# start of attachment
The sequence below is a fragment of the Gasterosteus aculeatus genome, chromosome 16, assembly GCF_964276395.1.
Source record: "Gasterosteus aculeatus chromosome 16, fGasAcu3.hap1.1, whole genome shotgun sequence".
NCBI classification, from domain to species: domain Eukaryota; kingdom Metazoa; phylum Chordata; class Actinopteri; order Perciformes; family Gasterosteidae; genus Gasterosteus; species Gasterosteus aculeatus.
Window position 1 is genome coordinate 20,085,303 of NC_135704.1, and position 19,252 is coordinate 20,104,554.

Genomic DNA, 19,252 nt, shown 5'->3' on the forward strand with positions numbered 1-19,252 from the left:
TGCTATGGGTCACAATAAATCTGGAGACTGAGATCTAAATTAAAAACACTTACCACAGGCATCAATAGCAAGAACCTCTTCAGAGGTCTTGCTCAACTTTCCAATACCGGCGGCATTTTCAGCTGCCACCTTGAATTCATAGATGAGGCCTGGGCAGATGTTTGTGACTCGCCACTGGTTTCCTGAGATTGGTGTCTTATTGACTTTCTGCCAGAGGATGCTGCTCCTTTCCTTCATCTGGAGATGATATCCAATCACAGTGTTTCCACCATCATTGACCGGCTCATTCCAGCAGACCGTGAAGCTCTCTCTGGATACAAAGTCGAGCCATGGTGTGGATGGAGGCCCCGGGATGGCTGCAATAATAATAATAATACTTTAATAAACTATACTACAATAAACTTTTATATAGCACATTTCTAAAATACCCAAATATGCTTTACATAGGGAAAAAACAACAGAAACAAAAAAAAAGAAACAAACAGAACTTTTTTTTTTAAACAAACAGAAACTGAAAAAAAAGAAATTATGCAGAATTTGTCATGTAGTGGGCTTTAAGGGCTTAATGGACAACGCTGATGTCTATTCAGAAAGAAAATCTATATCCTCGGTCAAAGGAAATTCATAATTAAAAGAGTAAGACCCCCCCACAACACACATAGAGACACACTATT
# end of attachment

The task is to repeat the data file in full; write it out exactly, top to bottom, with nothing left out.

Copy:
The sequence below is a fragment of the Gasterosteus aculeatus genome, chromosome 16, assembly GCF_964276395.1.
Source record: "Gasterosteus aculeatus chromosome 16, fGasAcu3.hap1.1, whole genome shotgun sequence".
NCBI classification, from domain to species: domain Eukaryota; kingdom Metazoa; phylum Chordata; class Actinopteri; order Perciformes; family Gasterosteidae; genus Gasterosteus; species Gasterosteus aculeatus.
Window position 1 is genome coordinate 20,085,303 of NC_135704.1, and position 19,252 is coordinate 20,104,554.

Genomic DNA, 19,252 nt, shown 5'->3' on the forward strand with positions numbered 1-19,252 from the left:
TGCTATGGGTCACAATAAATCTGGAGACTGAGATCTAAATTAAAAACACTTACCACAGGCATCAATAGCAAGAACCTCTTCAGAGGTCTTGCTCAACTTTCCAATACCGGCGGCATTTTCAGCTGCCACCTTGAATTCATAGATGAGGCCTGGGCAGATGTTTGTGACTCGCCACTGGTTTCCTGAGATTGGTGTCTTATTGACTTTCTGCCAGAGGATGCTGCTCCTTTCCTTCATCTGGAGATGATATCCAATCACAGTGTTTCCACCATCATTGACCGGCTCATTCCAGCAGACCGTGAAGCTCTCTCTGGATACAAAGTCGAGCCATGGTGTGGATGGAGGCCCCGGGATGGCTGCAATAATAATAATAATACTTTAATAAACTATACTACAATAAACTTTTATATAGCACATTTCTAAAATACCCAAATATGCTTTACATAGGGAAAAAACAACAGAAACAAAAAAAAAGAAACAAACAGAACTTTTTTTTTTAAACAAACAGAAACTGAAAAAAAAGAAATTATGCAGAATTTGTCATGTAGTGGGCTTTAAGGGCTTAATGGACAACGCTGATGTCTATTCAGAAAGAAAATCTATATCCTCGGTCAAAGGAAATTCATAATTAAAAGAGTAAGACCCCCCCACAACACACATAGAGACACACTATT